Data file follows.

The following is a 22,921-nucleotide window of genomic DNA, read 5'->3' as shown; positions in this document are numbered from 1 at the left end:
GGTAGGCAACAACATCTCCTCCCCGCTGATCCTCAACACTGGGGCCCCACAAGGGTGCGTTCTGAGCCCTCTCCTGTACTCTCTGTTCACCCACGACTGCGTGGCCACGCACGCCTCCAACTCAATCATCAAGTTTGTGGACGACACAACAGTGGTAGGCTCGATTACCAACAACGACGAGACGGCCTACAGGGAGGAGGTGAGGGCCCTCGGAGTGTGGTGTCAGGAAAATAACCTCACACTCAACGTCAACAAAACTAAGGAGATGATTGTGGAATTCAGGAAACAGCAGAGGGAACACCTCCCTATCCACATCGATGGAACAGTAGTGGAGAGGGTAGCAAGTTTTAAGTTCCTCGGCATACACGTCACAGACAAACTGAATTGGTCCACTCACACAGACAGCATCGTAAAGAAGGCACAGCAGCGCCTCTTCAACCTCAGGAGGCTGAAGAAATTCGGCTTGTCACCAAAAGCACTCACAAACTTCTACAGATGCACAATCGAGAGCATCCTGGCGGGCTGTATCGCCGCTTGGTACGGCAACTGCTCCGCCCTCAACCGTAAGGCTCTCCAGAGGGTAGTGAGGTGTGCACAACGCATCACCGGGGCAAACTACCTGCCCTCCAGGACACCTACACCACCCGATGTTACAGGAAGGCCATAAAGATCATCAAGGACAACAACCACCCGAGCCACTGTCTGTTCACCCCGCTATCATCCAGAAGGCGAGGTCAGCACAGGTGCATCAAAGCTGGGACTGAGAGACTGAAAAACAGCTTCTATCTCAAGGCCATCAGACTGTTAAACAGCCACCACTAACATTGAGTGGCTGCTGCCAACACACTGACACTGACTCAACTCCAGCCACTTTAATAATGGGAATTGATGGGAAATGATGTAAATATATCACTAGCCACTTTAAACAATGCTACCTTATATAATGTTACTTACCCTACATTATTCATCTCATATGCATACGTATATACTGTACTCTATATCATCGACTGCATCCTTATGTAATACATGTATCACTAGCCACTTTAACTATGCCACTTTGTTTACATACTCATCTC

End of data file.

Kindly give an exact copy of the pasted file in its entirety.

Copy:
The following is a 22,921-nucleotide window of genomic DNA, read 5'->3' as shown; positions in this document are numbered from 1 at the left end:
GGTAGGCAACAACATCTCCTCCCCGCTGATCCTCAACACTGGGGCCCCACAAGGGTGCGTTCTGAGCCCTCTCCTGTACTCTCTGTTCACCCACGACTGCGTGGCCACGCACGCCTCCAACTCAATCATCAAGTTTGTGGACGACACAACAGTGGTAGGCTCGATTACCAACAACGACGAGACGGCCTACAGGGAGGAGGTGAGGGCCCTCGGAGTGTGGTGTCAGGAAAATAACCTCACACTCAACGTCAACAAAACTAAGGAGATGATTGTGGAATTCAGGAAACAGCAGAGGGAACACCTCCCTATCCACATCGATGGAACAGTAGTGGAGAGGGTAGCAAGTTTTAAGTTCCTCGGCATACACGTCACAGACAAACTGAATTGGTCCACTCACACAGACAGCATCGTAAAGAAGGCACAGCAGCGCCTCTTCAACCTCAGGAGGCTGAAGAAATTCGGCTTGTCACCAAAAGCACTCACAAACTTCTACAGATGCACAATCGAGAGCATCCTGGCGGGCTGTATCGCCGCTTGGTACGGCAACTGCTCCGCCCTCAACCGTAAGGCTCTCCAGAGGGTAGTGAGGTGTGCACAACGCATCACCGGGGCAAACTACCTGCCCTCCAGGACACCTACACCACCCGATGTTACAGGAAGGCCATAAAGATCATCAAGGACAACAACCACCCGAGCCACTGTCTGTTCACCCCGCTATCATCCAGAAGGCGAGGTCAGCACAGGTGCATCAAAGCTGGGACTGAGAGACTGAAAAACAGCTTCTATCTCAAGGCCATCAGACTGTTAAACAGCCACCACTAACATTGAGTGGCTGCTGCCAACACACTGACACTGACTCAACTCCAGCCACTTTAATAATGGGAATTGATGGGAAATGATGTAAATATATCACTAGCCACTTTAAACAATGCTACCTTATATAATGTTACTTACCCTACATTATTCATCTCATATGCATACGTATATACTGTACTCTATATCATCGACTGCATCCTTATGTAATACATGTATCACTAGCCACTTTAACTATGCCACTTTGTTTACATACTCATCTC